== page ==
Jeff Donaldson USA, 1932-2004

Overview

Jeff Donaldson was an African American artist, art historian, and critic who helped to articulate the philosophy and aesthetics of the Black Arts Movement in the United States. Born in Pine Bluff, AR, a Black college town, in 1937, Donaldson was three when his older brother started drawing. This encouraged him to start drawing cartoons and comic books.

Donaldson's love of the arts continued, and upon enrolling in the University of Arkansas at Pine Bluff, he established the school's first arts major. Here, his lifelong interest in Afrocentric art was nurtured under the tutelage of John Howard, who mentored under the great Harlem Renaissance artist Hale Woodruff. After graduating with a Masters Degree in Fine Arts from the Institute of Design of the Illinois Institute of Technology in Chicago, Donaldson obtained a Ph.D. in African and African American Art History from Northwestern University.

Through his involvement with the Organization of Black American Culture (OBAC), a group Donaldson helped form in Chicago, he organized the visual arts workshop that painted the Wall of Respect in 1967. The mural celebrated significant African Americans and set in motion a movement of outdoor murals painted in United States cities throughout the 1970s. Along with Wadsorth Jarrell, Barbara Jones-Hogu, and other African American artists, Donaldson founded AFRICOBRA (an acronym for African Commune of Bad Relevant Artists) in Chicago in 1968. AFRICOBRA established its objectives in developing a new African American aesthetics, as well as its commitment to the principles of social responsibility, involvement of artists in their local communities, and promotion of pride in Black self-identity.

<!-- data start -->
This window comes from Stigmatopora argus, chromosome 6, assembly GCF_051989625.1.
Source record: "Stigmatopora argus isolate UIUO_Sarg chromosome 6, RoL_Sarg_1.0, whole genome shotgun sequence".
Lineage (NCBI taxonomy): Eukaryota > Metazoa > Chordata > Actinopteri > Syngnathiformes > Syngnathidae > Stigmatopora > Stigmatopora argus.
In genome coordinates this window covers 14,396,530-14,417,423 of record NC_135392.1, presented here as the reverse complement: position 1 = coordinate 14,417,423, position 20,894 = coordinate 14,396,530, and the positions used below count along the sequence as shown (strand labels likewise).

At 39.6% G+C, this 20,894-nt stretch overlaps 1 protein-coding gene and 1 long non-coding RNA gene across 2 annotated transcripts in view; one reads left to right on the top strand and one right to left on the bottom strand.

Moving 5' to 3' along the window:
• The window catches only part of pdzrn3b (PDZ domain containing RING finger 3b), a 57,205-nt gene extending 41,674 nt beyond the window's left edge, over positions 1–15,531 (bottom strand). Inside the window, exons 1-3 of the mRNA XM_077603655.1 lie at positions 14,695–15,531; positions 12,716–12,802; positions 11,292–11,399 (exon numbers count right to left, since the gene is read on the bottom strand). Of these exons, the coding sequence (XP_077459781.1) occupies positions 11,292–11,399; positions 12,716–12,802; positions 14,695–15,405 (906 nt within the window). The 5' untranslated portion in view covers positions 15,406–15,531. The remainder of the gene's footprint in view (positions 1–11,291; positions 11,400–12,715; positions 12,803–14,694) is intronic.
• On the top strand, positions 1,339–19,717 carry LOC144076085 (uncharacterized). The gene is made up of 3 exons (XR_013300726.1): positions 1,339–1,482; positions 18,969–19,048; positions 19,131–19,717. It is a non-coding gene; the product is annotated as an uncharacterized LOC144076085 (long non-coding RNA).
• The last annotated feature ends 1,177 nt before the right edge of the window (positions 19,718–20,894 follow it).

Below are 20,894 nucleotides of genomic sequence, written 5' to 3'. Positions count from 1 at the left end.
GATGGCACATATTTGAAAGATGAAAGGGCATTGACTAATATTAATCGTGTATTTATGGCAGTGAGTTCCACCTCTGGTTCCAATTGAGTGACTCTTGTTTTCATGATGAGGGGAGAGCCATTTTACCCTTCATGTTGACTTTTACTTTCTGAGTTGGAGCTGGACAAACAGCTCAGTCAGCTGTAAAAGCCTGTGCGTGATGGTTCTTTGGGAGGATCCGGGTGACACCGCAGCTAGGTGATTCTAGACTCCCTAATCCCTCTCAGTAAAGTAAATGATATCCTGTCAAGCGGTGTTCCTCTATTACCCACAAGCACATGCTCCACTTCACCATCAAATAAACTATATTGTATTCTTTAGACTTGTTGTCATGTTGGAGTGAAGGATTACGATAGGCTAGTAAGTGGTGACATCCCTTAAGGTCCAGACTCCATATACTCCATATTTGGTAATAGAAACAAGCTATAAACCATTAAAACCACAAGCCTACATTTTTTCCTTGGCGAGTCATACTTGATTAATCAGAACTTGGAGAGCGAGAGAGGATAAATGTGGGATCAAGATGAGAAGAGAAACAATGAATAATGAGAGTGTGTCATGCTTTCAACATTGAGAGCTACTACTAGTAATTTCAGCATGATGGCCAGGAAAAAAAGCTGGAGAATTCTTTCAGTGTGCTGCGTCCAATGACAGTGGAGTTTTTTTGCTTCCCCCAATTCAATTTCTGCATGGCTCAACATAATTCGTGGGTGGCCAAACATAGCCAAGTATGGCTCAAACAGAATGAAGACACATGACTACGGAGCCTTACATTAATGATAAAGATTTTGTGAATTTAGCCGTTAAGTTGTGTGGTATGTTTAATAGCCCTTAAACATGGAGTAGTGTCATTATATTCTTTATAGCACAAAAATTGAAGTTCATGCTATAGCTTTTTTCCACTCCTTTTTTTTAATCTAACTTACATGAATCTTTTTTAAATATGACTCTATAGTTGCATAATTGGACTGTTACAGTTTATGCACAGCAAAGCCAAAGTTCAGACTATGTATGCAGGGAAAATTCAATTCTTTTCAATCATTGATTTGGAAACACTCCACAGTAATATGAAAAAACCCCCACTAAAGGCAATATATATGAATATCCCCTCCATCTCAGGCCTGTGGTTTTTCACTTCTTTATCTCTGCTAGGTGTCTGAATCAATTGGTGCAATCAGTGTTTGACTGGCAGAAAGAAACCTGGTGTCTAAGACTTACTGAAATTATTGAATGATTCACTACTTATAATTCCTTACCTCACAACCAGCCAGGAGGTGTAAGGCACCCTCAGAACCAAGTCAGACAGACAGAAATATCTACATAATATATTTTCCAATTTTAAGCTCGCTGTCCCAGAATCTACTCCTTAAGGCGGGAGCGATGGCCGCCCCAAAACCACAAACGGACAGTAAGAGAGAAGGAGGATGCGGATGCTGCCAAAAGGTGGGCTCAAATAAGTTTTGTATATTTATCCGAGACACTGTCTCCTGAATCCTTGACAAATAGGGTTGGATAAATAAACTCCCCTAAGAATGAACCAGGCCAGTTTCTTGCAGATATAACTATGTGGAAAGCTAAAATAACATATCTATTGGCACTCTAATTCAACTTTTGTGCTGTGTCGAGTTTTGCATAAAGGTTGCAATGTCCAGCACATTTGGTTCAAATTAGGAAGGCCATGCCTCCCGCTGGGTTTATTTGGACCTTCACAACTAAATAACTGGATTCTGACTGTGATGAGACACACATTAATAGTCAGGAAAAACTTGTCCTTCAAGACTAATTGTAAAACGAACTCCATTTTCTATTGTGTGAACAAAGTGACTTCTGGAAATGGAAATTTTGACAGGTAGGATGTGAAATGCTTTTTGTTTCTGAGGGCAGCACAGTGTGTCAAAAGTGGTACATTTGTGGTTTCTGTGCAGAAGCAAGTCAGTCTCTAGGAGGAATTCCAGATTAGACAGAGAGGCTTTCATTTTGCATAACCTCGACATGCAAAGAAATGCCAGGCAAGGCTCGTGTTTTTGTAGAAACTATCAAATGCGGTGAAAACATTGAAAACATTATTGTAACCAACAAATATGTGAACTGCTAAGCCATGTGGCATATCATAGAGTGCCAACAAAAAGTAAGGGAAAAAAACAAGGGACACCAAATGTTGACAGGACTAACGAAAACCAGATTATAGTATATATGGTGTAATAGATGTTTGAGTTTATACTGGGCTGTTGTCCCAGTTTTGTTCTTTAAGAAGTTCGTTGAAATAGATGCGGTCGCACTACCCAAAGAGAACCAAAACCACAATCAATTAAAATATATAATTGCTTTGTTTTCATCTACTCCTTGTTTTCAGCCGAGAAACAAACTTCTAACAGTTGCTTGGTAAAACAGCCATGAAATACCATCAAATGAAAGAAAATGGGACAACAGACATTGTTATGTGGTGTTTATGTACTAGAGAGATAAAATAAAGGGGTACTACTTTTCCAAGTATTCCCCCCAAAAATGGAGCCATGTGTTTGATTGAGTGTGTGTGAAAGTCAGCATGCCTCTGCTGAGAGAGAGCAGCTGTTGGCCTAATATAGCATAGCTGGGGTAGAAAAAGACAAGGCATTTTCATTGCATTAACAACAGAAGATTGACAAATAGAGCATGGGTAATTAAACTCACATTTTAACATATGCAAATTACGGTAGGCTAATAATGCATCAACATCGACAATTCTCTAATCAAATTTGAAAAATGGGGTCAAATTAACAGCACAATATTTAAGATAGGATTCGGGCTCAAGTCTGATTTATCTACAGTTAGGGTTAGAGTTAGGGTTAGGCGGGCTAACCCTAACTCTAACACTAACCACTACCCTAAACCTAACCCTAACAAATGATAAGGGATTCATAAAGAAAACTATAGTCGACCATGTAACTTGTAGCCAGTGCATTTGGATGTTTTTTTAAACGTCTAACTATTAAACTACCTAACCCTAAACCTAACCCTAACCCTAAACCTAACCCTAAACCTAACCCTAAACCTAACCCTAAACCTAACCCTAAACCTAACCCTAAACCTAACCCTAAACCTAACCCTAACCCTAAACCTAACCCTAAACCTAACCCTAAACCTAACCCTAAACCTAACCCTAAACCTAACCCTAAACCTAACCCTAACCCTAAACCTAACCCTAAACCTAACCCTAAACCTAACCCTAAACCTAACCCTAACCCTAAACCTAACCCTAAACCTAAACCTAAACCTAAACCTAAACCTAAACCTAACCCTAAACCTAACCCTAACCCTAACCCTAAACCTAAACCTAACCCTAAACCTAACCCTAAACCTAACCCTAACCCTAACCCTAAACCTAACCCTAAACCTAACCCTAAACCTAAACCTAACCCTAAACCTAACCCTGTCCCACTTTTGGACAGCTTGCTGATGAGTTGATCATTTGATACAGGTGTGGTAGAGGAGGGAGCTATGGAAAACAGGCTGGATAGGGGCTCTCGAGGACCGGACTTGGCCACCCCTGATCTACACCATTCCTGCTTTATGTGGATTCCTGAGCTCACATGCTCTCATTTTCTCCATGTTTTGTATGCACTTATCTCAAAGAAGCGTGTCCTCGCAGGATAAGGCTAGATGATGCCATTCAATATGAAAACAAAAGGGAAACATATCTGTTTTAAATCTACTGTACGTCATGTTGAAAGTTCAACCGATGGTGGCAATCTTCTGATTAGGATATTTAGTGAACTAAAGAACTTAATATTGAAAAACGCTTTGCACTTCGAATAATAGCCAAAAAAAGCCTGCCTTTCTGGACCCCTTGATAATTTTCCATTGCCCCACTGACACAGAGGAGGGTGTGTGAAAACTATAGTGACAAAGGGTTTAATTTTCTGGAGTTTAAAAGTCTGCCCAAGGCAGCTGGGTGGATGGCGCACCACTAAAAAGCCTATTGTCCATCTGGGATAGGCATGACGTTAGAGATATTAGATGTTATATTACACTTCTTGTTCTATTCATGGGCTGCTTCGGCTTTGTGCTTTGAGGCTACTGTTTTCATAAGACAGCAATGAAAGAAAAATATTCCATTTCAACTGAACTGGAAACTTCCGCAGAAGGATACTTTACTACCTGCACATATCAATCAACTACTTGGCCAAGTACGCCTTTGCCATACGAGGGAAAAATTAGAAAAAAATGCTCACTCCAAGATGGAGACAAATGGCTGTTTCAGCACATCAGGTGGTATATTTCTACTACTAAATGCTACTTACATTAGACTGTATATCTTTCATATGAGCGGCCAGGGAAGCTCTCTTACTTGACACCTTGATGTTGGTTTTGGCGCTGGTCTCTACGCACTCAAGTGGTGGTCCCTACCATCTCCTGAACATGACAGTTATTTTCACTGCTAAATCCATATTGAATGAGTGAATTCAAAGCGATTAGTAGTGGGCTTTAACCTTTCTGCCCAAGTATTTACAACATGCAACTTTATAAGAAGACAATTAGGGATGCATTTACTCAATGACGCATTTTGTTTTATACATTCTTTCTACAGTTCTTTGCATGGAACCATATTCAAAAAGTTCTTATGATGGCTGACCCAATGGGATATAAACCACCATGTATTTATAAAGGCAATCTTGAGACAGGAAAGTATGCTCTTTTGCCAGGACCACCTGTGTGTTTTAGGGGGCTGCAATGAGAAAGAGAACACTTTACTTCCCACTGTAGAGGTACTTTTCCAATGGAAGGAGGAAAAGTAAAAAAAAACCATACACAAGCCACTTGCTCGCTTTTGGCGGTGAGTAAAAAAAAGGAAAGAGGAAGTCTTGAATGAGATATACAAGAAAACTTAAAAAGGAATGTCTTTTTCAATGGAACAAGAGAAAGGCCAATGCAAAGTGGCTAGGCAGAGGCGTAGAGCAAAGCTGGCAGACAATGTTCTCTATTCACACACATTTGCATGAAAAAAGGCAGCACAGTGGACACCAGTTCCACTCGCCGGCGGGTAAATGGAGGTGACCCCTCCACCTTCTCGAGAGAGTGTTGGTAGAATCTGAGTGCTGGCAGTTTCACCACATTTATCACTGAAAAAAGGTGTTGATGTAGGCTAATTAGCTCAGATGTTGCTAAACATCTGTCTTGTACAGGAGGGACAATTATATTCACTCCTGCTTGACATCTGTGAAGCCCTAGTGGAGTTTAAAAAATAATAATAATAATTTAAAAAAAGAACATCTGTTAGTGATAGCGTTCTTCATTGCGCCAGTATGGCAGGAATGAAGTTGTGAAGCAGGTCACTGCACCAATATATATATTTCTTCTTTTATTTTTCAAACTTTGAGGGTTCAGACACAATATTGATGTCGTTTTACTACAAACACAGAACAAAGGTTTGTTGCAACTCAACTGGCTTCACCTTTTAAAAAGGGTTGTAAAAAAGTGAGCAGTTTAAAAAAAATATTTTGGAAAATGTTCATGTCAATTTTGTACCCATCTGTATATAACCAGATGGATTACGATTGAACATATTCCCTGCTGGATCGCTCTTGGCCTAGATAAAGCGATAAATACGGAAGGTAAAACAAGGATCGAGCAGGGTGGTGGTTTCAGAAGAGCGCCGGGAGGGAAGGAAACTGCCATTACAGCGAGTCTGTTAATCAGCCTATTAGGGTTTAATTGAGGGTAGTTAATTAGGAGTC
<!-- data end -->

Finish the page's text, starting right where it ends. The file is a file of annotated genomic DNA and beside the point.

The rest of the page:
Donaldson's work as a painter has been in over 200 group and solo exhibitions in galleries and museums in Africa, Europe, South America, the Caribbean, and the United States. Donaldson wrote numerous critical essays and served as the Dean of the College of Fine Arts at Howard University. He also served as Vice President of the Board of Directors of the Barnes Foundation and was on the Board of Directors of the National Center for Afro-American Artists.

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